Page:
5 Min Read
LOS ANGELES (Reuters) - In May, two months after the release of his song "Blurred Lines," pop singer Robin Thicke performed the soon-to-be megahit on NBC's TV singing contest "The Voice."
That performance with collaborators Pharrell Williams and rapper T.I. helped catapult his single 42 spots to No. 12 on Billboard's Hot 100 chart the following week. It also tripled the previous week's downloads to 206,000. The song rose to No. 1 on the chart in June for a 12-week run in the top spot.
Although "The Voice" may not be the most-watched singing contest on television and has yet to launch a star of its own, the show has become one of the music industry's most coveted promotional platforms with its influence far outpacing Fox rivals "American Idol" and "The X Factor," music and TV experts say.
"It continues to be a launching pad and a shot of steroids for certain songs," said Joe Levy, editor of trade magazine Billboard whose annual poll of industry experts published this week showed a big jump in influence for the show.
He points to the recent performance by one of its judges, Christina Aguilera, singing "Say Something" with pop group A Great Big World. It helped the song claim the top spot on Billboard's digital songs chart last week.
"The Voice," which airs twice a week and draws about 12.7 million viewers per episode, ranked as the sixth-best venue for promoting music up from No. 37 in 2012, according to the magazine.
Meanwhile, a live performance on "American Idol," which can still best "The Voice" in attracting viewers, fell to No. 60 from No. 17, and Simon Cowell's "The X Factor" did not make the list of 75.
"The Voice" actually made the list twice. When a contestant performs an artist's song, that type of promotion was good enough for No. 56 on the list.
Part of the winning mixture for "The Voice" and the music industry has been the show's ability to distinguish itself as a music-first competition where everyone plays nicely, Levy said.
"'The Voice' is really about professionals," he said. "It's really in that sense about building or restarting careers. 'Idol' hews closer to its talent-show roots and, frankly, people react to the fact that 'The Voice' is positive."
That is an unusual characteristic in the reality TV landscape where much of the focus is on conflict. Part of the appeal that "American Idol" built when it drew more than 30 million viewers for its finale in peak years of 2006-07 were its "jaw-dropping" failures, Levy said.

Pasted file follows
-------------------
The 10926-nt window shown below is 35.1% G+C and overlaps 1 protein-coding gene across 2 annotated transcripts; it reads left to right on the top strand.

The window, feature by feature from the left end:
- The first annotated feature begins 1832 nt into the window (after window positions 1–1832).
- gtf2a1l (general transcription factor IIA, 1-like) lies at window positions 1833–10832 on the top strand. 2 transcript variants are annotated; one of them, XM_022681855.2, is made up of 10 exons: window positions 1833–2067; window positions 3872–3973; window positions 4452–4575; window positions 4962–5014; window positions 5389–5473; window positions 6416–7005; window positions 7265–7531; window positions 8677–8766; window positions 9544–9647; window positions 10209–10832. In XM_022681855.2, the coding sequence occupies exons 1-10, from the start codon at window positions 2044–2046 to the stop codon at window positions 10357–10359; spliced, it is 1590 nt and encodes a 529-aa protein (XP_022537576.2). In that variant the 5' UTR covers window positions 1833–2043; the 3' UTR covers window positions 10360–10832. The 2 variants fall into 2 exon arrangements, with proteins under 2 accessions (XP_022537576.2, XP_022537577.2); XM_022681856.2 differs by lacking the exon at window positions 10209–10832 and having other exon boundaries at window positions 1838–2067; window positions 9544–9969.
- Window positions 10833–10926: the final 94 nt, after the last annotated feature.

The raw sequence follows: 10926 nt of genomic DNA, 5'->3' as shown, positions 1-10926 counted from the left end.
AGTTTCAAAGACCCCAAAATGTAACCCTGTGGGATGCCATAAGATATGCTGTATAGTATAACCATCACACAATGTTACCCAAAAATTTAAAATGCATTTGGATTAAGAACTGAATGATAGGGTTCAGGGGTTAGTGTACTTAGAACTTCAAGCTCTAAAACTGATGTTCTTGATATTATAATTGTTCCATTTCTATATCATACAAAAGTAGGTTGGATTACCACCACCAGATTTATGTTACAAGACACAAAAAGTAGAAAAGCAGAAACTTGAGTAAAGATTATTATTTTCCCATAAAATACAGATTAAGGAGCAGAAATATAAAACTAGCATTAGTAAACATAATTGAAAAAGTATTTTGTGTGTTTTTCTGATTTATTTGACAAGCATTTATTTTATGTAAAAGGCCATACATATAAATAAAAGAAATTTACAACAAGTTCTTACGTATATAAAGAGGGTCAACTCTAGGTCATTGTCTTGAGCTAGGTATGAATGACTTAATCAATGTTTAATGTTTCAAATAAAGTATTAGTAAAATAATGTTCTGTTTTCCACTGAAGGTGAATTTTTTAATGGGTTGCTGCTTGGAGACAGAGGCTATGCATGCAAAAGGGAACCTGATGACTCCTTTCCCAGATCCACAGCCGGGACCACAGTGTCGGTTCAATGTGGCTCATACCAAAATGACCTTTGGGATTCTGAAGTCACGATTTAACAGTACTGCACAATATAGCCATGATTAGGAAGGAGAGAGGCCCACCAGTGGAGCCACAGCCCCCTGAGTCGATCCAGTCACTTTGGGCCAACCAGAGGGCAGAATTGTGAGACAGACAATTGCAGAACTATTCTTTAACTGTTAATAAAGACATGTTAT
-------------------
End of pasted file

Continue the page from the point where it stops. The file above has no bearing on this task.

Another key to success of "The Voice" has been one of the problems that has plagued "Idol" and "The X Factor" in recent years: getting the personalities on the judging panel right, said Eric Deggans, the TV critic for National Public Radio.
The show's panel is led by Maroon 5 singer Adam Levine and country singer Blake Shelton in both fall and spring seasons, while singers Christina Aguilera and CeeLo Green serve in the fall, and Colombian pop star Shakira and R&B singer Usher in the spring.
"What people like about 'The Voice' is that the judges, at least on camera, get along," Deggans said, noting that ratings for "The Voice" tend to dip as the season moves along and the focus is put more on the contestants.
"When they've tweaked the show, they've tweaked the show to keep them involved for longer throughout the competition," Deggans added.
"Idol" and "The X Factor" have suffered in part because of strife or poor chemistry on their panels on which they spend tens of millions of dollars in salaries, Deggans said.
Pop singer Britney Spears received poor reviews for her apparent lack of interest while on "The X Factor" last year, and a feud between judges Mariah Carey and Nicki Minaj ran throughout "Idol's" spring season. All three judges have since left.
Although "Idol" can still command more for advertising rates than "The Voice," David Campanelli, a senior vice president at Horizon Media, said the NBC contest has been able to capture the popular culture buzz its rival once had.
"If it was all things equal, you'd pick 'The Voice' because people are talking about that, and you want to associate your brand with that."
Editing by Mary Milliken and Jackie Frank